• Radio/light waves have a very short wavelength yet is longer than visible light. Infra-red can be detected by special infra-red film. If the police shine an infra-red light on you they will be able to take a picture of you using infra-red film: you will not know that they have taken your photo. You have been warned!!!

  • Animals like the pit-viper have infra-red detectors so that they can find their prey in the dark. You have been warned again!!!

The visible spectrum

The Visible Spectrum

  • Our eyes can detect only a tiny part of the electromagnetic spectrum, called visible light. This means that there's a great deal happening around us that we're simply not aware of, unless we have instruments to detect it.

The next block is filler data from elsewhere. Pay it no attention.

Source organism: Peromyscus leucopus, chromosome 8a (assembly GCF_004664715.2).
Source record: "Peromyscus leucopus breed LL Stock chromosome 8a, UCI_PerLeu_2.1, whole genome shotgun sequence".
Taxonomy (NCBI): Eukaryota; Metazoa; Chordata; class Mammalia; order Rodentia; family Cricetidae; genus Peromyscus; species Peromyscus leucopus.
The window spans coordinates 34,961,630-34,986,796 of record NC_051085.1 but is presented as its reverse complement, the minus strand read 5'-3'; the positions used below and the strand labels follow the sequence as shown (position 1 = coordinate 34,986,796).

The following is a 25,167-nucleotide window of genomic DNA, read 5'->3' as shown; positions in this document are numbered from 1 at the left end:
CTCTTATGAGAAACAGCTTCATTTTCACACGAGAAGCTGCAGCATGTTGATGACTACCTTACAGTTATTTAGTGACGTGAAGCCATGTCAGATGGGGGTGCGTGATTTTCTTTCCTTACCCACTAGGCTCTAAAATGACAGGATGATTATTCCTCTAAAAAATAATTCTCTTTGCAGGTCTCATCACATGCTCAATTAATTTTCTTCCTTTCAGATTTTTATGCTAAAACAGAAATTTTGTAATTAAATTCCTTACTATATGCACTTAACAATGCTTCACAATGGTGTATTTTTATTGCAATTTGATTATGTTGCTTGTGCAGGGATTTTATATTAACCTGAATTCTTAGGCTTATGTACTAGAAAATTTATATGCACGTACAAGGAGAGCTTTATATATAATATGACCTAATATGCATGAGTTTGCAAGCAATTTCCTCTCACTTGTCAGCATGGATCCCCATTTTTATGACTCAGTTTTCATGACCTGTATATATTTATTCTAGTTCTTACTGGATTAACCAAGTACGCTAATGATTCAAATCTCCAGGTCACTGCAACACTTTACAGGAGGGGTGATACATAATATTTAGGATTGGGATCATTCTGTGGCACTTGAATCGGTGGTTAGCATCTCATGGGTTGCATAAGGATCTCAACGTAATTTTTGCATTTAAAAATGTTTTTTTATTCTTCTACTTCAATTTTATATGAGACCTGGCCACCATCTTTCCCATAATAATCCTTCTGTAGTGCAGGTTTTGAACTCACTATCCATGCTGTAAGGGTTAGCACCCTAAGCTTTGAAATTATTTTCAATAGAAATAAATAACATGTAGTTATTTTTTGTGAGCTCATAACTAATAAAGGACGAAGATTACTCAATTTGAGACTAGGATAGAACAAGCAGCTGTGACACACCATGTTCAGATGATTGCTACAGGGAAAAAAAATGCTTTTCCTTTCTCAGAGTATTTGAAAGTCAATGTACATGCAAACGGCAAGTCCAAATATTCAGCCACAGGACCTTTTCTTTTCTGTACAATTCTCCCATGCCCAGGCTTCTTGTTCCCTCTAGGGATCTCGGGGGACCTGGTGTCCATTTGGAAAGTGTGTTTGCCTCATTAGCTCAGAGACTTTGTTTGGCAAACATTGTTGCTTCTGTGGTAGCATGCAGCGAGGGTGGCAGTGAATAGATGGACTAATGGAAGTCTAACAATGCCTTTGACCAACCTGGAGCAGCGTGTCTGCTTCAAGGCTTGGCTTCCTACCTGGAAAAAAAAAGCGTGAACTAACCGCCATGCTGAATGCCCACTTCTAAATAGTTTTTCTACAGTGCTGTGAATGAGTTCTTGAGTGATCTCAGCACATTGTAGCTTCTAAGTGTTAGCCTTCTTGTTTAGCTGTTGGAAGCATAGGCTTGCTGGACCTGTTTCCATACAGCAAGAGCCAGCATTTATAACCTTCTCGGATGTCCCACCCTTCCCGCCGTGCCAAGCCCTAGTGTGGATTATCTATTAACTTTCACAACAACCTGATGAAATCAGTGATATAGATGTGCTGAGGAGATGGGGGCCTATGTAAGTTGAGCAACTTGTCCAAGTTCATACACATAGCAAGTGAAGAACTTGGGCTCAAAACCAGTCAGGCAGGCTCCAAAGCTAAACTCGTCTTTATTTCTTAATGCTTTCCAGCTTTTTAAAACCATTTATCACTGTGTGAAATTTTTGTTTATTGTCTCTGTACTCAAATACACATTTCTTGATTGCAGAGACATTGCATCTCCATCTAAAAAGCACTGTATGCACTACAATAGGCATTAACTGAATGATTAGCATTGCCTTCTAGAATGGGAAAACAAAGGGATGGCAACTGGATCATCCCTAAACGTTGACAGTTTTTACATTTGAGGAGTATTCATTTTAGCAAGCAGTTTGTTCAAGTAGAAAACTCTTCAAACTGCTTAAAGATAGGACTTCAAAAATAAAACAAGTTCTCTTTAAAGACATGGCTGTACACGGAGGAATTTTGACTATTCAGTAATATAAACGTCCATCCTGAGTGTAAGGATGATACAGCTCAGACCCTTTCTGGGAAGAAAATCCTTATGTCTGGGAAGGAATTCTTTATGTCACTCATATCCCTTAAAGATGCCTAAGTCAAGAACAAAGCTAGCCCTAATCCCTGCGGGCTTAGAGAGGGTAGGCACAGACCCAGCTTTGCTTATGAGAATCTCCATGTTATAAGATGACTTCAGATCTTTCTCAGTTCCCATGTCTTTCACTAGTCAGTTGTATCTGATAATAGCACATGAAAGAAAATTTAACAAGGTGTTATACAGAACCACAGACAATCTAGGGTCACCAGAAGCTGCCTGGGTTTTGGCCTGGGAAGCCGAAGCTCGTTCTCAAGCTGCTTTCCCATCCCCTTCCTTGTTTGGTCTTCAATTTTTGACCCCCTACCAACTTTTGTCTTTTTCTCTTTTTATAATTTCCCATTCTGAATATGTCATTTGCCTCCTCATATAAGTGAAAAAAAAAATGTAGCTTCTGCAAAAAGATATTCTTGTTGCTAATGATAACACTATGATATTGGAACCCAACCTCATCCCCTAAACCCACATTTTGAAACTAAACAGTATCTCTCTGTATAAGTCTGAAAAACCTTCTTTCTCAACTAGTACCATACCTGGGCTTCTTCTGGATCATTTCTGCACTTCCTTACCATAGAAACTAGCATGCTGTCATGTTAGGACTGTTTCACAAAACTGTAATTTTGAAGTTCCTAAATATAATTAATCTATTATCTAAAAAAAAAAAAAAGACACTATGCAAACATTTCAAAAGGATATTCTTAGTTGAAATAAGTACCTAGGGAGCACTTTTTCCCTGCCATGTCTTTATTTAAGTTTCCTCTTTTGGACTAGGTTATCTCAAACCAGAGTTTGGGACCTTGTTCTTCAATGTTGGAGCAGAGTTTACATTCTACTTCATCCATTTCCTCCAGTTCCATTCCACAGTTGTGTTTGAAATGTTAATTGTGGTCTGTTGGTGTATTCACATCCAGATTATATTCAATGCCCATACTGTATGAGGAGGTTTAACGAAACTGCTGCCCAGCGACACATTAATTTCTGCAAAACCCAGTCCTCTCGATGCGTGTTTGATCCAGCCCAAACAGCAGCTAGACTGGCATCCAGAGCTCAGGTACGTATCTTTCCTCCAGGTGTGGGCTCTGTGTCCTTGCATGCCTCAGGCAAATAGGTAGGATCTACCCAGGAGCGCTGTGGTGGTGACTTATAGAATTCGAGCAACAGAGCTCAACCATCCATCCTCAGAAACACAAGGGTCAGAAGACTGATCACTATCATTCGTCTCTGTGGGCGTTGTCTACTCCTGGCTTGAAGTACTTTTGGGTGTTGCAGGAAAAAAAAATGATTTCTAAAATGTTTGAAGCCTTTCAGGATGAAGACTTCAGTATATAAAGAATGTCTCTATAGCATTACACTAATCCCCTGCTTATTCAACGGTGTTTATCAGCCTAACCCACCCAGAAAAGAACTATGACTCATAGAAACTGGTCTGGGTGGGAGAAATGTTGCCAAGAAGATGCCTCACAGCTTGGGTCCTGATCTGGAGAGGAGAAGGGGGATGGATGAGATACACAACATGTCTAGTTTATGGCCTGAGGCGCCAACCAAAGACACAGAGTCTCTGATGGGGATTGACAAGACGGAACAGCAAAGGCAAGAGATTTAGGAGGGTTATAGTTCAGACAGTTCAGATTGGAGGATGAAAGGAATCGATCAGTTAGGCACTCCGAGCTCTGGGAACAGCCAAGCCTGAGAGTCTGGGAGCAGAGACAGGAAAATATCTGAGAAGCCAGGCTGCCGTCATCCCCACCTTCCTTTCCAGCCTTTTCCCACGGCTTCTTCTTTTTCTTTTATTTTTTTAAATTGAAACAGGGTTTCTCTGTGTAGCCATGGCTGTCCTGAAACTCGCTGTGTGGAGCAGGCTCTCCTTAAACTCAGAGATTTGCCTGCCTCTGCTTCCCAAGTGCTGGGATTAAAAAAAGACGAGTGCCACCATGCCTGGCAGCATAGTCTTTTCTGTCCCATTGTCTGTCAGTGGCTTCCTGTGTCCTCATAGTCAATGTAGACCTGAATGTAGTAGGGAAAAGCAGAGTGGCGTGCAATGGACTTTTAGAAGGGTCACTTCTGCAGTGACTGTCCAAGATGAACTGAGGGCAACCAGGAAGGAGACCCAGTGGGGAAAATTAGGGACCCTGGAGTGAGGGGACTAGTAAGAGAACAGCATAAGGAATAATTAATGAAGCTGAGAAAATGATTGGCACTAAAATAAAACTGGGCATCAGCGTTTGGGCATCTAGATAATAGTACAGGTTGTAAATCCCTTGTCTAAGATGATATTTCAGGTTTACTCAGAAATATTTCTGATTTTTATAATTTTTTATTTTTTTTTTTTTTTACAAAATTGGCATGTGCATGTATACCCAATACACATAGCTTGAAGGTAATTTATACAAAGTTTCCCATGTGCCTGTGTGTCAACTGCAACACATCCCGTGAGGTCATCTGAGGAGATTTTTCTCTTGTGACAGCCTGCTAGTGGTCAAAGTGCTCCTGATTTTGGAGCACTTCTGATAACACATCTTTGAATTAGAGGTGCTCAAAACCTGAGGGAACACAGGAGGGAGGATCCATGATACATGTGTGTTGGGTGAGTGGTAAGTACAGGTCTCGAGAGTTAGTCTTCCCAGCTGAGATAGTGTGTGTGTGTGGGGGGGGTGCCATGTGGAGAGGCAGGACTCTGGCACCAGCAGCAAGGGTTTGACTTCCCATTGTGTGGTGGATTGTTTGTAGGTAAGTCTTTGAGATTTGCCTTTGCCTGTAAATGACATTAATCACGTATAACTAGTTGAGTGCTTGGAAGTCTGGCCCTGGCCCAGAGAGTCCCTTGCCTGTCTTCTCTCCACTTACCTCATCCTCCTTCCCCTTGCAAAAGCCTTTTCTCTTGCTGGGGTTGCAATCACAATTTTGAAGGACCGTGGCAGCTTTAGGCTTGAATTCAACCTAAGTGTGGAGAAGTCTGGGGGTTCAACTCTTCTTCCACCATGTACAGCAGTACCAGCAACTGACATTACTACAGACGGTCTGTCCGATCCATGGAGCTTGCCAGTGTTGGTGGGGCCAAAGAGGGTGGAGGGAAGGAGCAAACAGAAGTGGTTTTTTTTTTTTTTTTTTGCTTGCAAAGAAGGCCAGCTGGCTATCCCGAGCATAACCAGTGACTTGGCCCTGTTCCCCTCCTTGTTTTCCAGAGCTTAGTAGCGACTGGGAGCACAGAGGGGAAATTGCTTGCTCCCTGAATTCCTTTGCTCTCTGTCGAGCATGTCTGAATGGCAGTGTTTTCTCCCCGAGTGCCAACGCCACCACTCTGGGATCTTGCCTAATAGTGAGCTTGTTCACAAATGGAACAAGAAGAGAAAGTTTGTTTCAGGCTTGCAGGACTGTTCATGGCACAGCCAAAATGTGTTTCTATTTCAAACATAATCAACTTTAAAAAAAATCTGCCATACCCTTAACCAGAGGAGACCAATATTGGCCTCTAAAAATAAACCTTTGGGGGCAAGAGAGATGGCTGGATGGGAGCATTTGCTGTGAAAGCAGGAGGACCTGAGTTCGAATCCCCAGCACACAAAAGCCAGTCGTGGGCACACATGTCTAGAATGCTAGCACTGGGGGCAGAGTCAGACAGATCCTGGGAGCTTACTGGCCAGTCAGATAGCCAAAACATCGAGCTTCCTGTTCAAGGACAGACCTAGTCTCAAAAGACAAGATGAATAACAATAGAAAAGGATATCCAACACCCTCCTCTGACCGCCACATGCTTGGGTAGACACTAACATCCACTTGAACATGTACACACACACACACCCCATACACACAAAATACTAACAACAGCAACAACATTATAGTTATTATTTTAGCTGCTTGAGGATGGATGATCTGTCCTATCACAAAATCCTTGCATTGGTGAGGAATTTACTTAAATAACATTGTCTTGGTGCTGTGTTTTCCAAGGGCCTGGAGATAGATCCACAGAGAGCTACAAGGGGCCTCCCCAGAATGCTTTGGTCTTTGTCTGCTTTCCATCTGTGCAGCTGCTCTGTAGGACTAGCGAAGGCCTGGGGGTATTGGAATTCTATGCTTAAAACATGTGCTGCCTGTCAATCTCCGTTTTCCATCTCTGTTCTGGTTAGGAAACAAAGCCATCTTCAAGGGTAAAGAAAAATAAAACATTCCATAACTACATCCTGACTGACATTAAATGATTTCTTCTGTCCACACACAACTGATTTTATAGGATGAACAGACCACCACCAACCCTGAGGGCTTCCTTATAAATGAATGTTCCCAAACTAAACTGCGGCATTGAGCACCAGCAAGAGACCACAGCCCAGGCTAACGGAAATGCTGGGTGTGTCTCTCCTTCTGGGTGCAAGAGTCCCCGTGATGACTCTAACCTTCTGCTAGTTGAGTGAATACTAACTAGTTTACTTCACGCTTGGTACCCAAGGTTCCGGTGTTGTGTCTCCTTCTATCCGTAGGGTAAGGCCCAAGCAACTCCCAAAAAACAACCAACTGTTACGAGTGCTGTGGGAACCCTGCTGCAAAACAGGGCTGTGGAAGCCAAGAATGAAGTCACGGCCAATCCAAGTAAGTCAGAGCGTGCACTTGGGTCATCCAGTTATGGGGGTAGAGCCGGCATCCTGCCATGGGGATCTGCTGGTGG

• Red, Orange, Yellow, Green, Blue, Indigo, and Violet are the colors of the visible spectrum.

  • We cannot see Infra-red, but we can feel it warm our skin when we sit in the sun. Infra-red has a longer wavelength (less energy) than Red light.

  • We cannot see Ultra-violet light, but we feel our skin has been burnt by the sun if we were in the sun too long yesterday. It is the Ultra-violet which is thought to cause skin cancer. UV light has a shorter wavelength (more energy) than visible light.

Ultra violet

Ultraviolet rays can be used to kill microbes. Hospitals use UV lamps to sterilize surgical equipment and the air in operating theatres.

Large doses of UV can damage the retina in your eyes, so it's important to check that your sunglasses will block UV light.

These waves have very high energy and very short wave lengths.

Some animals like honey bees can see ultra-violet light.

Some plants have white flowers, at least you think that they are all white, but they may appear to be different colors to a honey bee because of the amounts of ultra-violet light which they reflect.

Ultra Violet

X rays


  • X-Rays have so much energy and such a short wavelength that they can go right through you.